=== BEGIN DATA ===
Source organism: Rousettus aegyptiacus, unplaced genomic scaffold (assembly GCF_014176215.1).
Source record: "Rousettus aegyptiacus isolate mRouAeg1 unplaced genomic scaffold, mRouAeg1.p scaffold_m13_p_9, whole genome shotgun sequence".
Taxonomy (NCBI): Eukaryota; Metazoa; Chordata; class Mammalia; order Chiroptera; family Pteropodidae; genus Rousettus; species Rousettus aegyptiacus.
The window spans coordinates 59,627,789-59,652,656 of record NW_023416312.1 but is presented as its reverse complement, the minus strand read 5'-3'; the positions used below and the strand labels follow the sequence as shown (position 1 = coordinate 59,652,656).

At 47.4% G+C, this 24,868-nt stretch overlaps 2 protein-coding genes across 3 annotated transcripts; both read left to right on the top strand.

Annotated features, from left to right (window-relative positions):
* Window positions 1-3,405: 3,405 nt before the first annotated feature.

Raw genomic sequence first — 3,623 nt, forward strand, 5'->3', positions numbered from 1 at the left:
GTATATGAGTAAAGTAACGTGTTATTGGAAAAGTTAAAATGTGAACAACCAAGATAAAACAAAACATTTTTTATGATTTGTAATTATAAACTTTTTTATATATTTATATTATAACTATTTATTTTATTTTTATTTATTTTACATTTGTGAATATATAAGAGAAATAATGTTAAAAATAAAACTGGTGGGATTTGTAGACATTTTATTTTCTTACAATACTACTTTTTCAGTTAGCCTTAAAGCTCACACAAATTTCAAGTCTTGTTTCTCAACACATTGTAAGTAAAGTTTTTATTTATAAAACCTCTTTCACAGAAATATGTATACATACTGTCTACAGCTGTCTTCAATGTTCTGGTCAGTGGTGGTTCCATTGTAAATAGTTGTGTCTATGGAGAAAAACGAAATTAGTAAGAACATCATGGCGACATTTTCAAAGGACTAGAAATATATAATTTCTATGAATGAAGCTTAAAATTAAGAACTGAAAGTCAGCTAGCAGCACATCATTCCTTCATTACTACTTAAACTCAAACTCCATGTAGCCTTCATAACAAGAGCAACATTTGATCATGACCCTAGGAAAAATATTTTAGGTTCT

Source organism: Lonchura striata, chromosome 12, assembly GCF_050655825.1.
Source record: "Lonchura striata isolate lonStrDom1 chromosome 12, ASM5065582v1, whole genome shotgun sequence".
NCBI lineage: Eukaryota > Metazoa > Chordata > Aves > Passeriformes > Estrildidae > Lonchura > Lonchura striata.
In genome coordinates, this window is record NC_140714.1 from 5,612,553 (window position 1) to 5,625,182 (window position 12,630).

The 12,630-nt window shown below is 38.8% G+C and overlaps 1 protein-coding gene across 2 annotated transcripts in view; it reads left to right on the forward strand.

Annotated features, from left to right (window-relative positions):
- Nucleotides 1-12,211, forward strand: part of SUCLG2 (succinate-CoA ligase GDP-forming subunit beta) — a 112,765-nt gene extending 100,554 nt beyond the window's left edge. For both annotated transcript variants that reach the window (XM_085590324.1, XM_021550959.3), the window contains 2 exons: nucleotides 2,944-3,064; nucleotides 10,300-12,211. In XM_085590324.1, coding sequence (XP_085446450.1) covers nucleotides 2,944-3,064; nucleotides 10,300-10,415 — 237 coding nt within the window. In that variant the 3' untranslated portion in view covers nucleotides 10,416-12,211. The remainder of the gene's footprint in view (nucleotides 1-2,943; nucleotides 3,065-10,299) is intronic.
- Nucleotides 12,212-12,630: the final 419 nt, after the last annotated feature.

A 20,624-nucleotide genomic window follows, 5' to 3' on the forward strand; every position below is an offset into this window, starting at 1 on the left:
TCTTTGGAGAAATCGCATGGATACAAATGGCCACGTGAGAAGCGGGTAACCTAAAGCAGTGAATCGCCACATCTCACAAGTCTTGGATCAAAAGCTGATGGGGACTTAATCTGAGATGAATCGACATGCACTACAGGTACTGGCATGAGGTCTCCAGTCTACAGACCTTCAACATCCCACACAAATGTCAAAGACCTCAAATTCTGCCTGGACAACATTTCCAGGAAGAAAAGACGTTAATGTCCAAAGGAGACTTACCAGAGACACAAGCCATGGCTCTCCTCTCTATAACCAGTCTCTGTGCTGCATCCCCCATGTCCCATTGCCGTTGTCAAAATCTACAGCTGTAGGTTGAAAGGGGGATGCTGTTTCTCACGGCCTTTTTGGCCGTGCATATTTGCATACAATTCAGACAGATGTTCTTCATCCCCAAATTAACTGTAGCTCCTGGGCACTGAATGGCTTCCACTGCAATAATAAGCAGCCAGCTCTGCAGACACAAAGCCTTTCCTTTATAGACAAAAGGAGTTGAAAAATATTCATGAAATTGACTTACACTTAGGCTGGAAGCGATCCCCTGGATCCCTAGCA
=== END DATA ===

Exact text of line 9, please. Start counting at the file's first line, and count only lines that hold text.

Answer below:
GTATATGAGTAAAGTAACGTGTTATTGGAAAAGTTAAAATGTGAACAACCAAGATAAAACAAAACATTTTTTATGATTTGTAATTATAAACTTTTTTATATATTTATATTATAACTATTTATTTTATTTTTATTTATTTTACATTTGTGAATATATAAGAGAAATAATGTTAAAAATAAAACTGGTGGGATTTGTAGACATTTTATTTTCTTACAATACTACTTTTTCAGTTAGCCTTAAAGCTCACACAAATTTCAAGTCTTGTTTCTCAACACATTGTAAGTAAAGTTTTTATTTATAAAACCTCTTTCACAGAAATATGTATACATACTGTCTACAGCTGTCTTCAATGTTCTGGTCAGTGGTGGTTCCATTGTAAATAGTTGTGTCTATGGAGAAAAACGAAATTAGTAAGAACATCATGGCGACATTTTCAAAGGACTAGAAATATATAATTTCTATGAATGAAGCTTAAAATTAAGAACTGAAAGTCAGCTAGCAGCACATCATTCCTTCATTACTACTTAAACTCAAACTCCATGTAGCCTTCATAACAAGAGCAACATTTGATCATGACCCTAGGAAAAATATTTTAGGTTCT